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The power of crowds
Even before the pandemic, mass gatherings were under threat from draconian laws and corporate seizure of public space. Yet history shows that the crowd always finds a way to return. By Dan Hancox
As lockdown loomed in March, I became obsessed with a football anthem for a team 400 miles away. I had read a news story about Edinburgh residents singing a Proclaimers song called Sunshine on Leith from their balconies. I didn’t know the song, and when I looked it up, I found a glorious video of 26,000 Hibernian fans singing it in a sun-drenched Hampden Park, after a long-hoped-for Scottish Cup win in 2016. Both teams had left the pitch, and the Rangers’ half of the stadium was empty. It looked like a concert in which the fans were simultaneously the performer and the audience.
I was entranced. I watched it again, and again. The sight and sound of this collective joy was transcendent: tens of thousands of green-and-white scarves held aloft, everyone belting out the song at the tops of their lungs. When the crowd hits the chorus, the volume levels on the shaky smartphone video blow their limit, exploding into a delirious roar of noise. I thought of something that one of the leaders of the nationwide “Tuneless Choirs” – specifically for people who can’t sing – once said: “If you get enough people singing together, with enough volume, it always sounds good.” Our individual failings are submerged; we become greater than the sum of our meagre parts. Anthems sung alone sound thin and absurd – think of the spectacle of a pop star bellowing the Star-Spangled Banner at the Super Bowl. Anthems need the warmth of harmony, or even the chafing of dissonance. They need the full sound of bodies brushing up against each other in pride, joy or righteousness. Continue reading... https://bit.ly/3eK8TbV
Professor had been under house arrest after writing an essay lambasting the president over his response to coronavirus Chinese professor Xu Zhangrun, known for his scathing and public criticisms of China’s leader Xi Jinping, has been detained, according to friends of the legal scholar. Two friends of Xu, speaking on the condition of anonymity to avoid reprisals, told the Guardian that he had been detained on Monday morning. According to one, around 20 police officers and 10 vehicles arrived at his home in Beijing and took Xu away. Continue reading... https://bit.ly/2Z3QWQg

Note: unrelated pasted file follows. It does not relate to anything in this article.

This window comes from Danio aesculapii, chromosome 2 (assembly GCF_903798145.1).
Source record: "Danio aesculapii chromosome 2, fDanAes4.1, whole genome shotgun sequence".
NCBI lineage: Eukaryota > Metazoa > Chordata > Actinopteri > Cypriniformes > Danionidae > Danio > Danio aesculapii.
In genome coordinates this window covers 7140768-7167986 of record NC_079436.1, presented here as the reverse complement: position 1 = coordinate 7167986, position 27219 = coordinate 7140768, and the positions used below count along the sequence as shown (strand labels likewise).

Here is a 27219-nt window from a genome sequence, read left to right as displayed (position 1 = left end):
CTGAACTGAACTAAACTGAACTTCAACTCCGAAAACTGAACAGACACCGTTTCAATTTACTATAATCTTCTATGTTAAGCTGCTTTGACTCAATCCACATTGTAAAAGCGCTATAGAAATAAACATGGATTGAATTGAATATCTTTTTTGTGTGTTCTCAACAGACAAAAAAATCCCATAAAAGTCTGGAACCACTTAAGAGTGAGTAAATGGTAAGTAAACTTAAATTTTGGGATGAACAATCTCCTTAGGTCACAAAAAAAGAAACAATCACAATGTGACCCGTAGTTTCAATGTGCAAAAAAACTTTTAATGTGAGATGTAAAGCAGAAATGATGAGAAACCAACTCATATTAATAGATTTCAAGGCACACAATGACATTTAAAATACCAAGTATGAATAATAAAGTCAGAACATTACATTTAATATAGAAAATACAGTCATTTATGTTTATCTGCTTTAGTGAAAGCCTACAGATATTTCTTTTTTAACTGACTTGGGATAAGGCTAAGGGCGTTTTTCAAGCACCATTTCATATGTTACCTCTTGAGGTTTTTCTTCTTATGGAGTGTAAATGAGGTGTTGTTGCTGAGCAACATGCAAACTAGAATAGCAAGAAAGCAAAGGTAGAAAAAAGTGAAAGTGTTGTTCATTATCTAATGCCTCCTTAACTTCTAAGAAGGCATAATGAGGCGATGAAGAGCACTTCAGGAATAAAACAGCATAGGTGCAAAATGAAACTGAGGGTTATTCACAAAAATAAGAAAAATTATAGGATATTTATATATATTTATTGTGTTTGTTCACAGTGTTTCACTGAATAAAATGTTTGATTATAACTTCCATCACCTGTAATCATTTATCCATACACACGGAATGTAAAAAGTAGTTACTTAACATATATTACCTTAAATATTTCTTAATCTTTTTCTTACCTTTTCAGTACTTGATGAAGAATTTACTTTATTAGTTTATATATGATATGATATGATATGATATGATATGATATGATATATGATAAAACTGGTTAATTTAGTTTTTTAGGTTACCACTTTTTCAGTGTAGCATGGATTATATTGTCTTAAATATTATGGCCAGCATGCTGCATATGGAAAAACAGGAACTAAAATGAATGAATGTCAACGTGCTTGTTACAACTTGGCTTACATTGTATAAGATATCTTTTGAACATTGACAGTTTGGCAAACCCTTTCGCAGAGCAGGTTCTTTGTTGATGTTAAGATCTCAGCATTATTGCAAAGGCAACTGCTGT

Nestlé is big in York, but the city is fighting the brand’s decision to make life harder for African cocoa farmers Here’s a quiz question: how many KitKats are produced in the Nestlé factory in York each year? A hundred million? Keep going. The plant makes a billion of the UK’s bestselling chocolate bars annually. That volume is one reason that the company’s shameful decision to end the brand’s Fairtrade certification will have such a devastating effect on cocoa farmers. I visited some of the Fairtrade-certified cocoa farms in Ivory Coast last year. Seeing the difference that a measure of financial security can make to some of the poorest villages on earth is a lasting lesson in the mechanics of hope. Continue reading... https://bit.ly/3e43Jqe
Tony-nominated actor spent more than 90 days in hospital and had his right leg amputated The Tony award-nominated Broadway actor Nick Cordero, who starred in hit musicals including Waitress, A Bronx Tale and Bullets Over Broadway, has died in Los Angeles from severe medical complications after contracting coronavirus. He was 41. Cordero died on Sunday at Cedars-Sinai hospital after spending more than 90 days in the hospital, according to his wife, Amanda Kloots. “God has another angel in heaven now,” she posted on Instagram. “Nick was such a bright light. He was everyone’s friend, loved to listen, help and especially talk. He was an incredible actor and musician. He loved his family and loved being a father and husband.” Continue reading... https://bit.ly/2BG8idj